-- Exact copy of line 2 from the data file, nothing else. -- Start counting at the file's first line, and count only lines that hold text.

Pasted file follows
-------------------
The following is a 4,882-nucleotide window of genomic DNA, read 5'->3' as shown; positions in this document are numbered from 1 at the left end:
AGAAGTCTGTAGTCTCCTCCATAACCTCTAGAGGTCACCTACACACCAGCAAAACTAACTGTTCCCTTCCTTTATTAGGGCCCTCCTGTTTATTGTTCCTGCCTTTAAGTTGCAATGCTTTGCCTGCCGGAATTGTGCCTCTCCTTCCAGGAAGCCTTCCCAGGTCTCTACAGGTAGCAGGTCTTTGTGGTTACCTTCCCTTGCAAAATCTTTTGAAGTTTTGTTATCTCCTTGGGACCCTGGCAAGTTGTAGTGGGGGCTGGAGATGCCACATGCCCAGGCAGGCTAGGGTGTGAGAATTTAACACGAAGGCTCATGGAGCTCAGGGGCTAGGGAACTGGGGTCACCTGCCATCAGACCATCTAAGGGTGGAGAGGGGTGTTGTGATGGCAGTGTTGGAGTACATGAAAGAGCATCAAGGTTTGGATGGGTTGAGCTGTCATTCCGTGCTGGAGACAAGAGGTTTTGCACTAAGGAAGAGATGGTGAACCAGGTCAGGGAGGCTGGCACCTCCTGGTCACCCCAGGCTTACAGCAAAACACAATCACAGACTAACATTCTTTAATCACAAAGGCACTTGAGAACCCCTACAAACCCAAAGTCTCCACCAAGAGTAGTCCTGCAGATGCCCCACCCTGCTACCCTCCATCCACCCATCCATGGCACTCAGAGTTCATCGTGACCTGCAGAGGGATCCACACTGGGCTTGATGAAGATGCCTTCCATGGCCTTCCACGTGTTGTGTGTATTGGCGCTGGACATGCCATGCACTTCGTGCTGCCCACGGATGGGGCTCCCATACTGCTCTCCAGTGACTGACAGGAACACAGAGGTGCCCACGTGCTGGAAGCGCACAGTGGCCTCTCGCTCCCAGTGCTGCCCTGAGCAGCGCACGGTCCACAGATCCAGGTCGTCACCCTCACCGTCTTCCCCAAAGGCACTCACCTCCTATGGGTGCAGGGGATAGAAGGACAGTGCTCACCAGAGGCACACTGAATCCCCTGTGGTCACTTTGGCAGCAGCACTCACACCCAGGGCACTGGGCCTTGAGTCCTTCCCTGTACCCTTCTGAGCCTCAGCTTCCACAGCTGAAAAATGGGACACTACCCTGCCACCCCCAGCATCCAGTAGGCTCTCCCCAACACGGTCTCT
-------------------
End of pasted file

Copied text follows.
AGAAGTCTGTAGTCTCCTCCATAACCTCTAGAGGTCACCTACACACCAGCAAAACTAACTGTTCCCTTCCTTTATTAGGGCCCTCCTGTTTATTGTTCCTGCCTTTAAGTTGCAATGCTTTGCCTGCCGGAATTGTGCCTCTCCTTCCAGGAAGCCTTCCCAGGTCTCTACAGGTAGCAGGTCTTTGTGGTTACCTTCCCTTGCAAAATCTTTTGAAGTTTTGTTATCTCCTTGGGACCCTGGCAAGTTGTAGTGGGGGCTGGAGATGCCACATGCCCAGGCAGGCTAGGGTGTGAGAATTTAACACGAAGGCTCATGGAGCTCAGGGGCTAGGGAACTGGGGTCACCTGCCATCAGACCATCTAAGGGTGGAGAGGGGTGTTGTGATGGCAGTGTTGGAGTACATGAAAGAGCATCAAGGTTTGGATGGGTTGAGCTGTCATTCCGTGCTGGAGACAAGAGGTTTTGCACTAAGGAAGAGATGGTGAACCAGGTCAGGGAGGCTGGCACCTCCTGGTCACCCCAGGCTTACAGCAAAACACAATCACAGACTAACATTCTTTAATCACAAAGGCACTTGAGAACCCCTACAAACCCAAAGTCTCCACCAAGAGTAGTCCTGCAGATGCCCCACCCTGCTACCCTCCATCCACCCATCCATGGCACTCAGAGTTCATCGTGACCTGCAGAGGGATCCACACTGGGCTTGATGAAGATGCCTTCCATGGCCTTCCACGTGTTGTGTGTATTGGCGCTGGACATGCCATGCACTTCGTGCTGCCCACGGATGGGGCTCCCATACTGCTCTCCAGTGACTGACAGGAACACAGAGGTGCCCACGTGCTGGAAGCGCACAGTGGCCTCTCGCTCCCAGTGCTGCCCTGAGCAGCGCACGGTCCACAGATCCAGGTCGTCACCCTCACCGTCTTCCCCAAAGGCACTCACCTCCTATGGGTGCAGGGGATAGAAGGACAGTGCTCACCAGAGGCACACTGAATCCCCTGTGGTCACTTTGGCAGCAGCACTCACACCCAGGGCACTGGGCCTTGAGTCCTTCCCTGTACCCTTCTGAGCCTCAGCTTCCACAGCTGAAAAATGGGACACTACCCTGCCACCCCCAGCATCCAGTAGGCTCTCCCCAACACGGTCTCT